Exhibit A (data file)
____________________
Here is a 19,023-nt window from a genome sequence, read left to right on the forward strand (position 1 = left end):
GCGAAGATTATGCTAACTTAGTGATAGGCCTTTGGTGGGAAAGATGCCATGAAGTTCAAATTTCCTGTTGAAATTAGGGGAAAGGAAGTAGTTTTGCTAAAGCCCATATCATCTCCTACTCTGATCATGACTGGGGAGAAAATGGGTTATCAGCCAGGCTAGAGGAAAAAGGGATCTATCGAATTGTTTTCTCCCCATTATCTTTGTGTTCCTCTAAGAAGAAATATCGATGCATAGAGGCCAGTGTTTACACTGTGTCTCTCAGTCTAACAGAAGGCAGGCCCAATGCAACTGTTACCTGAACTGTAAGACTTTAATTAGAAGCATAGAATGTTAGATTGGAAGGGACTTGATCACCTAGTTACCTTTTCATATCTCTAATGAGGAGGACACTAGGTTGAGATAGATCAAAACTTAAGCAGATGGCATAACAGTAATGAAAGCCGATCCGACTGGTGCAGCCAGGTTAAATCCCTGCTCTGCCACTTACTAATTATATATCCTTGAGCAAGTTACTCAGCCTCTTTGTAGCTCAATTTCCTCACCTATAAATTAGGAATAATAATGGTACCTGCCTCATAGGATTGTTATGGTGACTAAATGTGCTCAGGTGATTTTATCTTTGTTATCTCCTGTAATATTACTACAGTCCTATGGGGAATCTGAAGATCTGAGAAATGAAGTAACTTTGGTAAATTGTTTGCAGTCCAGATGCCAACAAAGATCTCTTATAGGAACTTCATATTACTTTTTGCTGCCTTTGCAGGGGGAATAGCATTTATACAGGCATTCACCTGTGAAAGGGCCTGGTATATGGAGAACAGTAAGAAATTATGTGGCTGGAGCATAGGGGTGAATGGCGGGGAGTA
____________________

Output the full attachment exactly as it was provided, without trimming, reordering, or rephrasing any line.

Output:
Here is a 19,023-nt window from a genome sequence, read left to right on the forward strand (position 1 = left end):
GCGAAGATTATGCTAACTTAGTGATAGGCCTTTGGTGGGAAAGATGCCATGAAGTTCAAATTTCCTGTTGAAATTAGGGGAAAGGAAGTAGTTTTGCTAAAGCCCATATCATCTCCTACTCTGATCATGACTGGGGAGAAAATGGGTTATCAGCCAGGCTAGAGGAAAAAGGGATCTATCGAATTGTTTTCTCCCCATTATCTTTGTGTTCCTCTAAGAAGAAATATCGATGCATAGAGGCCAGTGTTTACACTGTGTCTCTCAGTCTAACAGAAGGCAGGCCCAATGCAACTGTTACCTGAACTGTAAGACTTTAATTAGAAGCATAGAATGTTAGATTGGAAGGGACTTGATCACCTAGTTACCTTTTCATATCTCTAATGAGGAGGACACTAGGTTGAGATAGATCAAAACTTAAGCAGATGGCATAACAGTAATGAAAGCCGATCCGACTGGTGCAGCCAGGTTAAATCCCTGCTCTGCCACTTACTAATTATATATCCTTGAGCAAGTTACTCAGCCTCTTTGTAGCTCAATTTCCTCACCTATAAATTAGGAATAATAATGGTACCTGCCTCATAGGATTGTTATGGTGACTAAATGTGCTCAGGTGATTTTATCTTTGTTATCTCCTGTAATATTACTACAGTCCTATGGGGAATCTGAAGATCTGAGAAATGAAGTAACTTTGGTAAATTGTTTGCAGTCCAGATGCCAACAAAGATCTCTTATAGGAACTTCATATTACTTTTTGCTGCCTTTGCAGGGGGAATAGCATTTATACAGGCATTCACCTGTGAAAGGGCCTGGTATATGGAGAACAGTAAGAAATTATGTGGCTGGAGCATAGGGGTGAATGGCGGGGAGTA